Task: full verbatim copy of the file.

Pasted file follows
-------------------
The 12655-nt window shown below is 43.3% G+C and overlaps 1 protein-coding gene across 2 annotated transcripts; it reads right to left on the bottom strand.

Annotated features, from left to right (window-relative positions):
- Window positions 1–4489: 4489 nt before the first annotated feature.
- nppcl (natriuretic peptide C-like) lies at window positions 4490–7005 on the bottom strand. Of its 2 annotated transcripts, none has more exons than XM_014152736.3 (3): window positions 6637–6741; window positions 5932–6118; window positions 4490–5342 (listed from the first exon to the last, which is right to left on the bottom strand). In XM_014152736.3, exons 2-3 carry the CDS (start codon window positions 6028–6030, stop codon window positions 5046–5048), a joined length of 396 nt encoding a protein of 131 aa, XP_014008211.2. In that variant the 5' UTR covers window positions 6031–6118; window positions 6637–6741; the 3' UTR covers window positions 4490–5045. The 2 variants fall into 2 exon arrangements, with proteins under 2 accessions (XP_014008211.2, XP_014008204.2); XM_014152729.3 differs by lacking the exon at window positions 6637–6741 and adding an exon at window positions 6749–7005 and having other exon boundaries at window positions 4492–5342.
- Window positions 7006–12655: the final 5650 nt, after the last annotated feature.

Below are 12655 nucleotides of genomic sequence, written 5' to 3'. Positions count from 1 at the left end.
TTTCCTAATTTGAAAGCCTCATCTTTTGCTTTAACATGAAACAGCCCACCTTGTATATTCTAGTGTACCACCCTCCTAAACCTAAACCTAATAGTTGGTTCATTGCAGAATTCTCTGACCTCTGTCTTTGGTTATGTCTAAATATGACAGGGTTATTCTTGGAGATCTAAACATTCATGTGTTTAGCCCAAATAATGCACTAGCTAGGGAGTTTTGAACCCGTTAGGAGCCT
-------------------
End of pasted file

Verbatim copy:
The 12655-nt window shown below is 43.3% G+C and overlaps 1 protein-coding gene across 2 annotated transcripts; it reads right to left on the bottom strand.

Annotated features, from left to right (window-relative positions):
- Window positions 1–4489: 4489 nt before the first annotated feature.
- nppcl (natriuretic peptide C-like) lies at window positions 4490–7005 on the bottom strand. Of its 2 annotated transcripts, none has more exons than XM_014152736.3 (3): window positions 6637–6741; window positions 5932–6118; window positions 4490–5342 (listed from the first exon to the last, which is right to left on the bottom strand). In XM_014152736.3, exons 2-3 carry the CDS (start codon window positions 6028–6030, stop codon window positions 5046–5048), a joined length of 396 nt encoding a protein of 131 aa, XP_014008211.2. In that variant the 5' UTR covers window positions 6031–6118; window positions 6637–6741; the 3' UTR covers window positions 4490–5045. The 2 variants fall into 2 exon arrangements, with proteins under 2 accessions (XP_014008211.2, XP_014008204.2); XM_014152729.3 differs by lacking the exon at window positions 6637–6741 and adding an exon at window positions 6749–7005 and having other exon boundaries at window positions 4492–5342.
- Window positions 7006–12655: the final 5650 nt, after the last annotated feature.

Below are 12655 nucleotides of genomic sequence, written 5' to 3'. Positions count from 1 at the left end.
TTTCCTAATTTGAAAGCCTCATCTTTTGCTTTAACATGAAACAGCCCACCTTGTATATTCTAGTGTACCACCCTCCTAAACCTAAACCTAATAGTTGGTTCATTGCAGAATTCTCTGACCTCTGTCTTTGGTTATGTCTAAATATGACAGGGTTATTCTTGGAGATCTAAACATTCATGTGTTTAGCCCAAATAATGCACTAGCTAGGGAGTTTTGAACCCGTTAGGAGCCT